Stockland managing director Mark Steinert is calling it quits and retiring after heading up the company for more than seven years.
Steinert’s long career in property includes a stint as president of the Property Council of Australia and senior roles at UBS, including as global head product development.
Under Steinert’s leadership, the company built up its residential business, reshaped and expanded its workplace and logistics portfolio, and significantly repositioned its town centre business.
Steinert has agreed to a “flexible period of transition” to allow for a “smooth handover” through the COVID- 19 recovery period.
Ending an even longer gig last month was Lisa McCutchion, who left Frasers Property Australia after a massive 13 years, most recently as general manager, innovation, communication and sustainability. The move is understood to be part of a retrenchment program, which has been an outstanding leader in sustainability.
Industry sources say there will be no let-up in the commitment to sustainability from the company and the move was part of logical job shedding in an industry that is being pummelled by the coronavirus.
It’s likely Paolo Bevilacqua, who has been heading up the Real Utilities business as general manager, will return to his former leadership role in sustainability.
It’s understood that the well regarded McCutchion helped plan her transition out of the company and was happy to look forward to a long-deferred “three or four month” sabbatical before deciding on her next move.
Her background included a communications and journalism degree, a graduate degree in commerce and work at development companies Waltcorp and Australand, and a marketing role with Seymour Strategies.
The Fifth Estate suspects that despite the dark clouds building on the industry’s horizon that she’ll be fending off offers to cut short her break.
More cuts? That would be a mistake
Last week we noted some people expect sustainability jobs will be singled out for cuts because they will be seen as non-essential. However, in recent conversations with industry leaders, it’s clear that the skills and remit of this crowd are precisely those that differentiate the wheat from the chaff in the built environment, in an investment world that will be more hungry than ever for quality.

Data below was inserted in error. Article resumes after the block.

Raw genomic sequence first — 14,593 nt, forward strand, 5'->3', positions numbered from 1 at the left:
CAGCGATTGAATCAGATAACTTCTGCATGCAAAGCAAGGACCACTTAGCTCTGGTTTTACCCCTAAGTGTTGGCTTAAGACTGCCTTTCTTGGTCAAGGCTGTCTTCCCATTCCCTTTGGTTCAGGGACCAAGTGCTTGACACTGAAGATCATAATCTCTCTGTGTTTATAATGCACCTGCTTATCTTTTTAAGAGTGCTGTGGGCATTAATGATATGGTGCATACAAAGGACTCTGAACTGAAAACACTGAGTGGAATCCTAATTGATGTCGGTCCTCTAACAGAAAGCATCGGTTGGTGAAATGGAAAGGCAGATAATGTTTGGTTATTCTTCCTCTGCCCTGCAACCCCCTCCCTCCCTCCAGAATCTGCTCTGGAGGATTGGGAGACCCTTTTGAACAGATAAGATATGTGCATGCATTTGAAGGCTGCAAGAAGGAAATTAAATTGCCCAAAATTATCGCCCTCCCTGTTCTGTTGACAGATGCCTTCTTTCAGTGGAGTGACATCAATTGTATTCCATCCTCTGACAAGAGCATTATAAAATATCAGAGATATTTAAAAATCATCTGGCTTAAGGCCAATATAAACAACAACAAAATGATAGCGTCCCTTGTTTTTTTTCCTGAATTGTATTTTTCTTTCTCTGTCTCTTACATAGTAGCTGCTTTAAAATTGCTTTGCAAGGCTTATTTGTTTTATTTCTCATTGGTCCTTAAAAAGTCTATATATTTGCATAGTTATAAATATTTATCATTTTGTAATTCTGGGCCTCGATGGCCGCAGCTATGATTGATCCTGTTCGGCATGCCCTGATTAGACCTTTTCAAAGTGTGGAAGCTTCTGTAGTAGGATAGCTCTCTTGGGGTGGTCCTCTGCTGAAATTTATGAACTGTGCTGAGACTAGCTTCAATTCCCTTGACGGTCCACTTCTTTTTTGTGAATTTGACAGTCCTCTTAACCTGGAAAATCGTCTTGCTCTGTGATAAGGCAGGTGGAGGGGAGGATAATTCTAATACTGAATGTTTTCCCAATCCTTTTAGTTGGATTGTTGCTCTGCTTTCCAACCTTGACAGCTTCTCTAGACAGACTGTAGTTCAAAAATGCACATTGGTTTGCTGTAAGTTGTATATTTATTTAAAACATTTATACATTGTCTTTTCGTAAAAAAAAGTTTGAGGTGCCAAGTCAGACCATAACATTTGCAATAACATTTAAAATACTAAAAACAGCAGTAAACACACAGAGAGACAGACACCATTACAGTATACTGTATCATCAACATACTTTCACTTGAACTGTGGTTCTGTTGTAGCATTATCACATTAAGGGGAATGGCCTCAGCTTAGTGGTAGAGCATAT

Kathy Jones has been well known as an influential figure in the world of development and stakeholder engagement. In recent weeks she’s completed her agreed remaining time with the company she founded, Kathy Jones and Associates, after a buyout by ERM.
Jones founded KJA in November 2000 after working in the construction and infrastructure sector, both private and public, for seven years. Before it was bought by ERM in late 2018, KJA had 70 employees in offices in both Sydney and Melbourne.
KJA’s specialties, particularly for major infrastructure and urban regeneration projects, were seen as important for the global company’s plans to keep growing its presence in Australia and the pacific region. It’s understood she will be exploring new opportunities.
The Green Building Council of Australia is waving goodbye to Jonathan Cartledge, its head of public affairs & membership. He’s taken a role as director of policy and research at Infrastructure Australia as director of policy and research.
After almost four years, Cartledge leaves a significant legacy at the GBCA, including his work with partners to lead public debate, seeking out new partnerships and amplifying the success of its members.
It’s the second time GBCA talent has made the jump to Infrastructure Australia, with the former chief executive officer Romilly Madew joining the independent statutory body last year.
Infrastructure Australia advises to all levels of government and industry on the infrastructure Australia needs.
Michael Nolan has joined Aurecon as climate risk and resilience lead, based in Melbourne. He’s had over 25 years’ experience in managing environmental sustainability and climate change outcomes for cities, government and business.
After over 21 years at Aurecon, Peter Turner has joined LCI Consultants as a consultant. Turner joins the building services engineering as principal to be based in the Sydney office.
Turner held a number of roles at Aurecon, including his most recent as client director, property Australia and New Zealand.
The engineer has worked on projects in the UK, South East Asia, Australia and New Zealand.
Our pick of the jobs
WWF is looking for a land restoration project manager for the Northern Rivers region, to be based out of the Sydney or Brisbane office. The full time, fixed term contract will include managing large-scale ecological restoration of forests and woodlands on cleared, degraded and burnt landscapes in the Northern Rivers region.
The Investor Group on Climate Change (IGCC), a not for profit collaboration of Australian and New Zealand investors focusing on the impact that climate change has on the financial value of investments, is looking for a manager of finance and governance.
The Northern Territory Farmers Association (NT Farmers), the peak body for all plant-based industries in the Northern Territory, is looking for a water use efficiency, sustainability and productivity development officer to work on a project for a period of three years. The project will involve developing and implementing programs to monitor and benchmark efficient crop water use for optimum productivity.